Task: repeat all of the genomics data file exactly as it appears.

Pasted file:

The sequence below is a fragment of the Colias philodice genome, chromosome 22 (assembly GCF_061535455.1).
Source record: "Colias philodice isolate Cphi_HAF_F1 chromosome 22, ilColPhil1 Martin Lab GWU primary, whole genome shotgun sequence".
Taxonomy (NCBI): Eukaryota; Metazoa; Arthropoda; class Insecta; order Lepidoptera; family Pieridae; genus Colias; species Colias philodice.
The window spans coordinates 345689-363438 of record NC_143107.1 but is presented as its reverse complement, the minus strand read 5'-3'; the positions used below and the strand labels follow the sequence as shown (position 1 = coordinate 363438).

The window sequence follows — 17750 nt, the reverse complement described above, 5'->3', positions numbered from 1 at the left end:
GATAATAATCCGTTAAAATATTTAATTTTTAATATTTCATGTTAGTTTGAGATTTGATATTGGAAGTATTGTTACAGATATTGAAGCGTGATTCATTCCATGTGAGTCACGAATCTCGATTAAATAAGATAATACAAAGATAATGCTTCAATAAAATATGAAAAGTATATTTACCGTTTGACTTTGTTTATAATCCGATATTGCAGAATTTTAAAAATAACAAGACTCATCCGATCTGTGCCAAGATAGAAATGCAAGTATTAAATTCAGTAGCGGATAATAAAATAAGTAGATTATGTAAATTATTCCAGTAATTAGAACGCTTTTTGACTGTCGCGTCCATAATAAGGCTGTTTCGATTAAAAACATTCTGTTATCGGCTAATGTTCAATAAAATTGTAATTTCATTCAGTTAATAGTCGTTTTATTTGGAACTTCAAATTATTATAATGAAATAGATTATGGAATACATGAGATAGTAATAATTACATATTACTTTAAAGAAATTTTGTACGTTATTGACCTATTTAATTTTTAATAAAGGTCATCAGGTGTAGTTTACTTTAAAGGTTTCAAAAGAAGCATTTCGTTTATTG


The sequence below is a fragment of the Colias philodice genome, chromosome 22 (assembly GCF_061535455.1).
Source record: "Colias philodice isolate Cphi_HAF_F1 chromosome 22, ilColPhil1 Martin Lab GWU primary, whole genome shotgun sequence".
Taxonomy (NCBI): Eukaryota; Metazoa; Arthropoda; class Insecta; order Lepidoptera; family Pieridae; genus Colias; species Colias philodice.
The window spans coordinates 345689-363438 of record NC_143107.1 but is presented as its reverse complement, the minus strand read 5'-3'; the positions used below and the strand labels follow the sequence as shown (position 1 = coordinate 363438).

The window sequence follows — 17750 nt, the reverse complement described above, 5'->3', positions numbered from 1 at the left end:
GATAATAATCCGTTAAAATATTTAATTTTTAATATTTCATGTTAGTTTGAGATTTGATATTGGAAGTATTGTTACAGATATTGAAGCGTGATTCATTCCATGTGAGTCACGAATCTCGATTAAATAAGATAATACAAAGATAATGCTTCAATAAAATATGAAAAGTATATTTACCGTTTGACTTTGTTTATAATCCGATATTGCAGAATTTTAAAAATAACAAGACTCATCCGATCTGTGCCAAGATAGAAATGCAAGTATTAAATTCAGTAGCGGATAATAAAATAAGTAGATTATGTAAATTATTCCAGTAATTAGAACGCTTTTTGACTGTCGCGTCCATAATAAGGCTGTTTCGATTAAAAACATTCTGTTATCGGCTAATGTTCAATAAAATTGTAATTTCATTCAGTTAATAGTCGTTTTATTTGGAACTTCAAATTATTATAATGAAATAGATTATGGAATACATGAGATAGTAATAATTACATATTACTTTAAAGAAATTTTGTACGTTATTGACCTATTTAATTTTTAATAAAGGTCATCAGGTGTAGTTTACTTTAAAGGTTTCAAAAGAAGCATTTCGTTTATTG